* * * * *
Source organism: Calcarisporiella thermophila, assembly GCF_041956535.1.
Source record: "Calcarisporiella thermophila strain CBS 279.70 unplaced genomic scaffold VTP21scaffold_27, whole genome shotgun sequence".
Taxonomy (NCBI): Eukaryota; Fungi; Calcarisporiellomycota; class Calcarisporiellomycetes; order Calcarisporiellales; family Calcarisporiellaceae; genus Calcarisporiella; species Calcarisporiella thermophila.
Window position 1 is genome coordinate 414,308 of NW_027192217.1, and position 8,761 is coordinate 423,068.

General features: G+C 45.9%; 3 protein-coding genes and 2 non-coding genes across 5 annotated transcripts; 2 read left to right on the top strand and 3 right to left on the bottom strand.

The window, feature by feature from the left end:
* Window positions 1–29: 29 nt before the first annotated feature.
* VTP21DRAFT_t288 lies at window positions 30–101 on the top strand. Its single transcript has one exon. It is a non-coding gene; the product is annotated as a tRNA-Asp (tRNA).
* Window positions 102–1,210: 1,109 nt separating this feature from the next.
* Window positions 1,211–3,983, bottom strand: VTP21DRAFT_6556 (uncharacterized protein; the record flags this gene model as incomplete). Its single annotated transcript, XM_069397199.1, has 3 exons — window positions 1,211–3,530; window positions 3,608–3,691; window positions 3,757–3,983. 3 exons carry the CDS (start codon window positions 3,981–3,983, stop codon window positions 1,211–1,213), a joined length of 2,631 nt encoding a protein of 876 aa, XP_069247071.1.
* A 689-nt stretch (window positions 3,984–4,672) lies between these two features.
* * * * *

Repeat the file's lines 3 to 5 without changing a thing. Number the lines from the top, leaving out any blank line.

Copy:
Taxonomy (NCBI): Eukaryota; Fungi; Calcarisporiellomycota; class Calcarisporiellomycetes; order Calcarisporiellales; family Calcarisporiellaceae; genus Calcarisporiella; species Calcarisporiella thermophila.
Window position 1 is genome coordinate 414,308 of NW_027192217.1, and position 8,761 is coordinate 423,068.

General features: G+C 45.9%; 3 protein-coding genes and 2 non-coding genes across 5 annotated transcripts; 2 read left to right on the top strand and 3 right to left on the bottom strand.